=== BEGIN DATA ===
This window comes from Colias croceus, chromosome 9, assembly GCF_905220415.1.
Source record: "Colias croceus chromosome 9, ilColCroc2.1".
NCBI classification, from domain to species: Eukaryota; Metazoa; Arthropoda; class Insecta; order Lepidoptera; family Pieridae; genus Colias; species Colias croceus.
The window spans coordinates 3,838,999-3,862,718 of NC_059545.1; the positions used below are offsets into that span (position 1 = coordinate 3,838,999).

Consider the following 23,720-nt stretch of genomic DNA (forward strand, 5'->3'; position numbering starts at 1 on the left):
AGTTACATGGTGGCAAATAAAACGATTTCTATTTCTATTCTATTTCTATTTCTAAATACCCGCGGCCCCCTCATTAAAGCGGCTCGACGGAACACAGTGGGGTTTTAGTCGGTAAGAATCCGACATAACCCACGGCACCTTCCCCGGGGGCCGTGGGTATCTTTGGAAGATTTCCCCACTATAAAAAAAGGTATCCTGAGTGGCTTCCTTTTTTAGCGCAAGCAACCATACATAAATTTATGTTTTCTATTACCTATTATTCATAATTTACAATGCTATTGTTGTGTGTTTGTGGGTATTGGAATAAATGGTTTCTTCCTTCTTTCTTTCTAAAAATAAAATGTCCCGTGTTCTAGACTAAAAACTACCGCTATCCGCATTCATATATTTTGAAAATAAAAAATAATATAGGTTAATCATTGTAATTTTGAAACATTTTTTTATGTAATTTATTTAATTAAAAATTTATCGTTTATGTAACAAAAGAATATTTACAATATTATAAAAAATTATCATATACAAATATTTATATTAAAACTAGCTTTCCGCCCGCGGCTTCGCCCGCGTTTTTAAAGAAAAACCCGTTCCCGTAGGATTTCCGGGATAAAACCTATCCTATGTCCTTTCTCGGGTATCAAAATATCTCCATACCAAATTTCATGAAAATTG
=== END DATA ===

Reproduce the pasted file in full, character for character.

This window comes from Colias croceus, chromosome 9, assembly GCF_905220415.1.
Source record: "Colias croceus chromosome 9, ilColCroc2.1".
NCBI classification, from domain to species: Eukaryota; Metazoa; Arthropoda; class Insecta; order Lepidoptera; family Pieridae; genus Colias; species Colias croceus.
The window spans coordinates 3,838,999-3,862,718 of NC_059545.1; the positions used below are offsets into that span (position 1 = coordinate 3,838,999).

Consider the following 23,720-nt stretch of genomic DNA (forward strand, 5'->3'; position numbering starts at 1 on the left):
AGTTACATGGTGGCAAATAAAACGATTTCTATTTCTATTCTATTTCTATTTCTAAATACCCGCGGCCCCCTCATTAAAGCGGCTCGACGGAACACAGTGGGGTTTTAGTCGGTAAGAATCCGACATAACCCACGGCACCTTCCCCGGGGGCCGTGGGTATCTTTGGAAGATTTCCCCACTATAAAAAAAGGTATCCTGAGTGGCTTCCTTTTTTAGCGCAAGCAACCATACATAAATTTATGTTTTCTATTACCTATTATTCATAATTTACAATGCTATTGTTGTGTGTTTGTGGGTATTGGAATAAATGGTTTCTTCCTTCTTTCTTTCTAAAAATAAAATGTCCCGTGTTCTAGACTAAAAACTACCGCTATCCGCATTCATATATTTTGAAAATAAAAAATAATATAGGTTAATCATTGTAATTTTGAAACATTTTTTTATGTAATTTATTTAATTAAAAATTTATCGTTTATGTAACAAAAGAATATTTACAATATTATAAAAAATTATCATATACAAATATTTATATTAAAACTAGCTTTCCGCCCGCGGCTTCGCCCGCGTTTTTAAAGAAAAACCCGTTCCCGTAGGATTTCCGGGATAAAACCTATCCTATGTCCTTTCTCGGGTATCAAAATATCTCCATACCAAATTTCATGAAAATTG